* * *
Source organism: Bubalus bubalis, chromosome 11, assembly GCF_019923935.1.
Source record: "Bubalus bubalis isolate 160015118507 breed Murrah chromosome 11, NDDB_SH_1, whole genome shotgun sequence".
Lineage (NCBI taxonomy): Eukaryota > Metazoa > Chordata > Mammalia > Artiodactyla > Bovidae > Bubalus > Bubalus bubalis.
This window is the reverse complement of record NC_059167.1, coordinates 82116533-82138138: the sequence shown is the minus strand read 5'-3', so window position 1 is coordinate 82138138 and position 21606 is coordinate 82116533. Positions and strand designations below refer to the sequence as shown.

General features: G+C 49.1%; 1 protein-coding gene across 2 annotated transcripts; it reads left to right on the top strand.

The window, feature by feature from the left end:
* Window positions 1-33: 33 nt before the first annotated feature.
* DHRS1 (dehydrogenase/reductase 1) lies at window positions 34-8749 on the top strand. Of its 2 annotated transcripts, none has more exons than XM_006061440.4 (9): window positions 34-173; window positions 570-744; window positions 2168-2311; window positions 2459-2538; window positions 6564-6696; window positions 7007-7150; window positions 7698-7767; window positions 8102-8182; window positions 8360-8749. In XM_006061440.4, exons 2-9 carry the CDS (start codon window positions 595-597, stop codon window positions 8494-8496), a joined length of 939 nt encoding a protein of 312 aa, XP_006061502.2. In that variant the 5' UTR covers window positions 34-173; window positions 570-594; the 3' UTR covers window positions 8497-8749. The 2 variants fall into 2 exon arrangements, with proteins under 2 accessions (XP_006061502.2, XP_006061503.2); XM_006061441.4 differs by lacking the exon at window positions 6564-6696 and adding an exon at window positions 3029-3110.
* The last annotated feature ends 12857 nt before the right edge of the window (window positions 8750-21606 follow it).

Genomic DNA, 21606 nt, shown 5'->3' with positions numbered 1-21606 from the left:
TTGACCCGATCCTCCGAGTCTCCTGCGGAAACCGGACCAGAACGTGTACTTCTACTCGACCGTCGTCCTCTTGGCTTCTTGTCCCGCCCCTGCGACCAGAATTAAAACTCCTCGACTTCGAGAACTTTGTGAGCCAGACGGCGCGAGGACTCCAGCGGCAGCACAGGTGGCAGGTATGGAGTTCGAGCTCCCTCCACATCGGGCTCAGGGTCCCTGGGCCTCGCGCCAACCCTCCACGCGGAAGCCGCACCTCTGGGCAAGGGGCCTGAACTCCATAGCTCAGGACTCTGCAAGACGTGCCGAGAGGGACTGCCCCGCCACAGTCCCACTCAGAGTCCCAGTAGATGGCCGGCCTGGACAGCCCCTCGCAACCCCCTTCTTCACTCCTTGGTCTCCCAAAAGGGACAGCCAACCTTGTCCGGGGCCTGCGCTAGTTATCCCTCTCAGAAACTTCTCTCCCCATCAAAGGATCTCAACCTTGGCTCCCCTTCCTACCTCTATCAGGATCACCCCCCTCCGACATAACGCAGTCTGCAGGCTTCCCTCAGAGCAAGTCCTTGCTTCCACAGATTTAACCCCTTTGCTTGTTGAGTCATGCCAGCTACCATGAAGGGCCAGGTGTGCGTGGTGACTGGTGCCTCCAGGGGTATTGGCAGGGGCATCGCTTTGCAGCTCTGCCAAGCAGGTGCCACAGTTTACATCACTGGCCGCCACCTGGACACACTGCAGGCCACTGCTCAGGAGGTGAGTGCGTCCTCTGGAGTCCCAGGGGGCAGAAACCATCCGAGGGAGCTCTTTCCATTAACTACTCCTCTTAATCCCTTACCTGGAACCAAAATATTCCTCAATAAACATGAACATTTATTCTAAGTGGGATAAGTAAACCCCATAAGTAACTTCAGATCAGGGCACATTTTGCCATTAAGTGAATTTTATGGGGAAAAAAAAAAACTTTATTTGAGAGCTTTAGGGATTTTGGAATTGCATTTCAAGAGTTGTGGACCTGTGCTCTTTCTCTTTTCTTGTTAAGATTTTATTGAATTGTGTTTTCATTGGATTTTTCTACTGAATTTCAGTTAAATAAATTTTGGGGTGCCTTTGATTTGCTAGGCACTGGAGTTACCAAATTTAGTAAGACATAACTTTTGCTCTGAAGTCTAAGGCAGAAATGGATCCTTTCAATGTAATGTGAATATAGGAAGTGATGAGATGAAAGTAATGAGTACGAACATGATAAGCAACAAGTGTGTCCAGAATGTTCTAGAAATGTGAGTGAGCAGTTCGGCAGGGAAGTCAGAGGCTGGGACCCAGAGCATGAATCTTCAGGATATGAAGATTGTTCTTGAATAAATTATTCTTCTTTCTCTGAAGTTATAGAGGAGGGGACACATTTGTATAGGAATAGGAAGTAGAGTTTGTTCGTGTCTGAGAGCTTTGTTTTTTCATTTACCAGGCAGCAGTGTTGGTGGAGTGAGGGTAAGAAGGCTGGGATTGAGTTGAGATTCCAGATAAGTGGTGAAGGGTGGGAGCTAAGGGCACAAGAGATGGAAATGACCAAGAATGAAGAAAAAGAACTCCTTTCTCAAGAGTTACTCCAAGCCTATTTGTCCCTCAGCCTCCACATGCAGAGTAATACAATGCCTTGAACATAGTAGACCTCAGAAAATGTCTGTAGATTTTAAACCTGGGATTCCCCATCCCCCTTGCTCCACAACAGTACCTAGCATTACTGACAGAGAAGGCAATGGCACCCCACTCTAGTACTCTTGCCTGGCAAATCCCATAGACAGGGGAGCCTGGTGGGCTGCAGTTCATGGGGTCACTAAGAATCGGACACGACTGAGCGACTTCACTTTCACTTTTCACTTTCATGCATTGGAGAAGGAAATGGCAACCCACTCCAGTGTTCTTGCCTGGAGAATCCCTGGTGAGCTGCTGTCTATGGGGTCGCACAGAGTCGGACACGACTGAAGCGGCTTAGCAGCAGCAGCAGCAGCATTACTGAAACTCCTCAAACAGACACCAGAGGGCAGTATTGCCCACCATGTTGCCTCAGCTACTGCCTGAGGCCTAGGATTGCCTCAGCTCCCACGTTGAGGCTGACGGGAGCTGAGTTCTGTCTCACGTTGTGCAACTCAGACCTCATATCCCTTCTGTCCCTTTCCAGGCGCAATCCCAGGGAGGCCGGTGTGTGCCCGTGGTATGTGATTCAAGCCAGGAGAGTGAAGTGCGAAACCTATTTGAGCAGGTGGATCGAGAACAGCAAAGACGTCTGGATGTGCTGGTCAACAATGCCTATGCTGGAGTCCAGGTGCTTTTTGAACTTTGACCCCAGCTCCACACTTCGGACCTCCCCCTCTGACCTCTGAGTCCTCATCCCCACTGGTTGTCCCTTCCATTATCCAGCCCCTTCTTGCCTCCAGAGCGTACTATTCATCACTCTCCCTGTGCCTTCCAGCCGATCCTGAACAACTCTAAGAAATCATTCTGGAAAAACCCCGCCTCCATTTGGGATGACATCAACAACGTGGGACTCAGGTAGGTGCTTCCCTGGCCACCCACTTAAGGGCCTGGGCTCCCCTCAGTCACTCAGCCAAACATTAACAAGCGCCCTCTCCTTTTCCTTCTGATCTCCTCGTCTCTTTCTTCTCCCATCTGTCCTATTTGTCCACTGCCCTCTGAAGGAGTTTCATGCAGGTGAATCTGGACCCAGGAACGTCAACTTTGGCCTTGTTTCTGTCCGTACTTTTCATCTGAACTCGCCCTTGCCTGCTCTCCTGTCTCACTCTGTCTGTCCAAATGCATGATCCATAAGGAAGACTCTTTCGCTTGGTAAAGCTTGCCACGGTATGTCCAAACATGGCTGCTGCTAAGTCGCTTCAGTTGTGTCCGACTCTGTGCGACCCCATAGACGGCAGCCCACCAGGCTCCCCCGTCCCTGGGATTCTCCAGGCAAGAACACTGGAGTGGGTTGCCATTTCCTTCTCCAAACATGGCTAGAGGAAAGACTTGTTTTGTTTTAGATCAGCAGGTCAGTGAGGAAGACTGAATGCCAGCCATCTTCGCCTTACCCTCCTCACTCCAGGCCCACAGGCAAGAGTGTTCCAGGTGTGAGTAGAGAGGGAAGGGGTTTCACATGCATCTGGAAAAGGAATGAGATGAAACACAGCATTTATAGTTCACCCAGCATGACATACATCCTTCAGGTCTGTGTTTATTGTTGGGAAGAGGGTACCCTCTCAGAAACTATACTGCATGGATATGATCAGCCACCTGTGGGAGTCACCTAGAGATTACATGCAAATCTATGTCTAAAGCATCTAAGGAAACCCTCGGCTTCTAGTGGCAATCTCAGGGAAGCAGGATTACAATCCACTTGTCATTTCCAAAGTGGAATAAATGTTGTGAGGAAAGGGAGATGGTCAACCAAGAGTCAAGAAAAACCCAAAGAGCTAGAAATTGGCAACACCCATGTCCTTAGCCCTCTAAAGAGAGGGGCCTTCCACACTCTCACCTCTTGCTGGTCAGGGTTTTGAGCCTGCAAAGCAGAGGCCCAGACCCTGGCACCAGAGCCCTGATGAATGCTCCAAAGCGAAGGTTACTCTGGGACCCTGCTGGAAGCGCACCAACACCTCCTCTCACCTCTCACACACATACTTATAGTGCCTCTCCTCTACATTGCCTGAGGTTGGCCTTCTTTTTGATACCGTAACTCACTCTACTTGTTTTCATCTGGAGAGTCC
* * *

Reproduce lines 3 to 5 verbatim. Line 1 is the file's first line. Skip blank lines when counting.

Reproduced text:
Lineage (NCBI taxonomy): Eukaryota > Metazoa > Chordata > Mammalia > Artiodactyla > Bovidae > Bubalus > Bubalus bubalis.
This window is the reverse complement of record NC_059167.1, coordinates 82116533-82138138: the sequence shown is the minus strand read 5'-3', so window position 1 is coordinate 82138138 and position 21606 is coordinate 82116533. Positions and strand designations below refer to the sequence as shown.

General features: G+C 49.1%; 1 protein-coding gene across 2 annotated transcripts; it reads left to right on the top strand.